New Keystone XL Pipeline Route to Steamroll Bald Eagles?

Bob Allpress's bald eagle nest
Bob Allpress says Nebraska DEQ left his entire farm, including this federally protected Bald Eagle nest, out of its Keystone XL pipeline review
As the Obama administration gears up for a final decision on the Keystone XL tar sands pipeline, we’re hearing an alarming story straight from a Nebraska landowner: The revised route runs right through an American bald eagle nest.

That’s right, the revised route—the one TransCanada told us we could trust to protect our wildlife, public lands and clean water.

National Wildlife Federation has already reported extensively on how tar sands production threatens Canada’s caribou and wolves. But America’s wildlife is also threatened by Keystone XL, as Big Oil’s rush to pad corporate profits bumps up against America’s conservation values.

Nebraska Landowner Sounds the Alarm

Bob Allpress, the Nebraska landowner who raised the red flag in testimony last month, charges that the Nebraska Department of Environmental Quality (the state agency tasked with examining the route through Nebraska) failed in their responsibility.

“Even though I contacted the Nebraska Department of Environmental Quality several times, nobody from the DEQ ever contacted us nor inspected the route through our farm,” says Bob, who lives in Naper, NE. “If this report is this flawed within two miles of the South Dakota border, the entire report is suspect.”

After the DEQ ignored Allpress, NWF reached out to the U.S. Fish & Wildlife Service, which contacted the U.S. State Department and asked them to shift the route away from this eagle’s nest and impose mitigation measures to protect eagles in the area. It remains to be seen whether the State Department will do.

TransCanada, the company trying to build the Keystone XL pipeline, might find a way around this particular problem—they may decide to re-route the pipeline a few hundred feet around the nest, or just build through the area and assume the eagles will find another home. But the bottom line is that TransCanada and the Nebraska DEQ failed to spot this problem when they had the chance, and it took a landowner and an outcry from conservation groups to even bring this problem to light.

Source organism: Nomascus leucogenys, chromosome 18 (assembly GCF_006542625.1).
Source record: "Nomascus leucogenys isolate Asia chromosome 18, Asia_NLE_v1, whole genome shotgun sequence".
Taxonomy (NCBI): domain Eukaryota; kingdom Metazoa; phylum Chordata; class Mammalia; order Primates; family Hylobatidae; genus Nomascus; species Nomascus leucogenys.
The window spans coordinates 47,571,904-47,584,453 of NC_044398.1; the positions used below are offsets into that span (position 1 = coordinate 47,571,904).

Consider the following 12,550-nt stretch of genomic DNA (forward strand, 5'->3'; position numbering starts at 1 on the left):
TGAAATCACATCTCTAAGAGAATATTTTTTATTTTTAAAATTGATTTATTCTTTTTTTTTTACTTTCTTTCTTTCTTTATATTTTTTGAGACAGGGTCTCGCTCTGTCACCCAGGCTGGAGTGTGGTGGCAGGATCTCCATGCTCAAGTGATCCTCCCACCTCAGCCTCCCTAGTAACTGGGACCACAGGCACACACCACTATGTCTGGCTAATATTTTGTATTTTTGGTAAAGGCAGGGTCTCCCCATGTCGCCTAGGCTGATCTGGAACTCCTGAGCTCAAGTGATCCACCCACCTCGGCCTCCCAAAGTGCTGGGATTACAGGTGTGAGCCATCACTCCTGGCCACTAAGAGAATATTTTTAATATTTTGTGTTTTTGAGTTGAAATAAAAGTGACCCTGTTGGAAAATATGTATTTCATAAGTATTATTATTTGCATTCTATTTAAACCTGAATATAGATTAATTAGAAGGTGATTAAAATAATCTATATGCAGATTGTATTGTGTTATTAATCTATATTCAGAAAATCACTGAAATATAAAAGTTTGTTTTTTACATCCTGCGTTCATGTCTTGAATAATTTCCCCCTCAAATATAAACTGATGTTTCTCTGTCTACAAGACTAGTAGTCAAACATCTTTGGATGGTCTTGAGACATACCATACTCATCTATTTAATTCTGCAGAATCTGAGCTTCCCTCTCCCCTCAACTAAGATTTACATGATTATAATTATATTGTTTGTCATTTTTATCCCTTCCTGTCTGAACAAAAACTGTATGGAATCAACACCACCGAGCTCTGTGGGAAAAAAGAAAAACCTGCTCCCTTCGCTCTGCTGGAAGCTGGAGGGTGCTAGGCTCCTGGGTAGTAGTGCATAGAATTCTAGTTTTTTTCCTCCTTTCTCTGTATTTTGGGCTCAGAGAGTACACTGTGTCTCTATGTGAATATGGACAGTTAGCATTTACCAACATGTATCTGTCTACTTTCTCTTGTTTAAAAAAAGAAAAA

New Route for Keystone XL Pipeline Just as Dangerous?

Bald Eagle
Bald eagles are back from the brink of extinction, but the tar sands industry has visions of dollar bills clouding their patriotism. (Photo: Art Goldenberg)
Beyond the issue of TransCanada’s shoddy treatment of our national bird, the bigger picture is crucial. The White House owes Americans a serious, thorough accounting of how this project and others like it would damage our environment and threaten public health.

How President Obama responds will give us a clear view of his true priorities and determine—perhaps more than any other decision he makes—his conservation legacy.

The decision to move forward with the Keystone XL pipeline is currently up to President Obama and the U.S. State Department, who must review the project and decide whether to allow it to go forward.

Obama rejected the original permit application early in 2012, based mainly on concerns about damage to the Ogallala aquifer and other crucial resources in Nebraska. National Wildlife Federation and our partner groups in Nebraska are deeply troubled by the lack of consideration given so far to climate change and wildlife impacts, and the revised route still poses serious problems for the aquifer.

“Why are we risking our water—the main source of our state’s economy—for a foreign export pipeline?” asks Jane Kleeb of Bold Nebraska.

More Wildlife Species at Risk

In addition to Keystone’s game-changing (or if you believe NASA’s James Hansen, game-ending) effect on global carbon emissions, wildlife is at particular risk from tar sands development, pipeline spills and construction:

  • In the event of a spill in Nebraska, the iconic sandhill cranes that migrate in vast numbers through the Platte River valley would be exposed to toxins like benzene. And at every river crossing along Keystone XL’s 2,000 mile route, fish habitat would be destroyed and the riparian system disturbed.
  • Until earlier this year, it was official policy in Canada to hunt down and poison gray wolves as a “solution” to caribou habitat loss; a public outcry led by NWF caused the Alberta provincial government enough embarrassment to rethink that practice.
  • Whooping cranes and hundreds of other species of migratory birds are seeing their northern nesting grounds bulldozed on an unprecedented scale as the oil industry expands its footprint in the Canadian tar sands region.
  • The million-gallon Enbridge pipeline tar sands spill in Michigan killed or poisoned blue herons, muskrats, turtles, and dozens of other species. Yet we still don’t have state or federal laws requiring agencies to consider the unique impacts of tar sands spills, and according to Prof. John Stansbury of the University of Nebraska, “The bottom line is that a thorough and adequate study of the impacts has not been done [to date], and that includes the DEQ report.”

According to Dr. Doug Inkley, senior scientist at the National Wildlife Federation, “Bald eagle recovery is one of America’s great conservation success stories, something we can all be proud of. But oil companies’ priorities are so skewed that they can’t even be troubled to take wildlife into account. This situation is a reminder that the pipeline will affect wildlife from one end to the other.”

Take ActionTell the Obama Administration to reject Keystone XL and protect people and wildlife from dangerous tar sands!


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